Previous studies have suggested that dihydrotestosterone accumulation in the prostate may be involved in the pathogenesis of prostatic hyperplasia in man and dog. However, the fact that the administration of 10 mg dihydrotestosterone/d to castrated, mongrel dogs (0.5 mg/kg body wt) causes little growth in the prostate, whereas identical doses of 3α-androstanediol regularly induce prostatic hyperplasia (>14 g weight) has raised the possibility that the dihydrotestosterone accumulation may be the result rather than the cause of the pathology. To investigate the mechanism of this phenomenon, we measured the levels of dihydrotestosterone and 3α-androstanediol in prostates from 75 dogs. In both naturally occurring and 3α-androstanediol-induced prostatic hyperplasia, the levels of dihydrotestosterone were high (>5 ng/g), whereas in immature glands and glands from dihydrotestosterone-treated animals, levels were similar (2.1 and 2.6 ng/g, respectively). 3α-Androstanediol levels were no different in animals treated with dihydrotestosterone or 3α-androstanediol. Therefore, because exogenous 3α-androstanediol is a better precursor of prostatic dihydrotestosterone than exogenous dihydrotestosterone itself, the effects of treatment with larger doses (2.5 mg/kg per d) of dihydrotestosterone and 3α-androstanediol for 12 wk were examined. In these amounts, dihydrotestosterone was as effective as 3α-androstanediol in inducing the development of prostatic hyperplasia and in elevating prostatic dihydrotestosterone concentration. Because dihydrotestosterone accumulates in spontaneous prostatic hyperplasia, because the administration of sufficient amounts of dihydrotestosterone to the castrated dog can induce the development of prostatic hyperplasia, and because 3α-androstanediol induces the development of hyperplasia via conversion to dihydrotestosterone, we conclude that accumulation of dihydrotestosterone is the cause of canine prostatic hyperplasia.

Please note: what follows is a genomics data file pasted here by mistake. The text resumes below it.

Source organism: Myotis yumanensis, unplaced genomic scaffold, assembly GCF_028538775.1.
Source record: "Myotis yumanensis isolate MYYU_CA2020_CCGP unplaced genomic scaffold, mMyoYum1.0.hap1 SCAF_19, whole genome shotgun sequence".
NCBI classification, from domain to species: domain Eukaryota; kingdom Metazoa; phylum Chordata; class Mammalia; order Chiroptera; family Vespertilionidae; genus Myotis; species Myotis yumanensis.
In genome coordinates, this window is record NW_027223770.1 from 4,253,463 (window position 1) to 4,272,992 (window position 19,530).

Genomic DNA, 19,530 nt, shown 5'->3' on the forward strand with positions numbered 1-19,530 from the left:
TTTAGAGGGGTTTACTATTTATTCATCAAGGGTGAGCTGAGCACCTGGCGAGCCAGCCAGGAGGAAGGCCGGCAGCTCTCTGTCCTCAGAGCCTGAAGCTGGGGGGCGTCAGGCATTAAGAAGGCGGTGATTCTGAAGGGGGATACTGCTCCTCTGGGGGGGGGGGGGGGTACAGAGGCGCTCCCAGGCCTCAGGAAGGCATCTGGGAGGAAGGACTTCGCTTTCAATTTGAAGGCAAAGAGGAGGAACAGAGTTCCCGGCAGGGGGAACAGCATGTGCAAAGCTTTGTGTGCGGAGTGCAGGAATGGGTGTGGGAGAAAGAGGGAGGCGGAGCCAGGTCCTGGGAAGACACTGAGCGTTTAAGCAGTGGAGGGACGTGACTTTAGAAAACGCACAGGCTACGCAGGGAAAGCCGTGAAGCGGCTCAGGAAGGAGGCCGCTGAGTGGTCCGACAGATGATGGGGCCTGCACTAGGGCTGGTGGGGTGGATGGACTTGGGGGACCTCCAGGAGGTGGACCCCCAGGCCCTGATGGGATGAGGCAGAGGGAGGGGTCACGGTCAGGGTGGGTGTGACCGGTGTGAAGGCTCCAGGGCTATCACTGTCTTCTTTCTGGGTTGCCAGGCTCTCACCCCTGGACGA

ASJC Scopus subject areas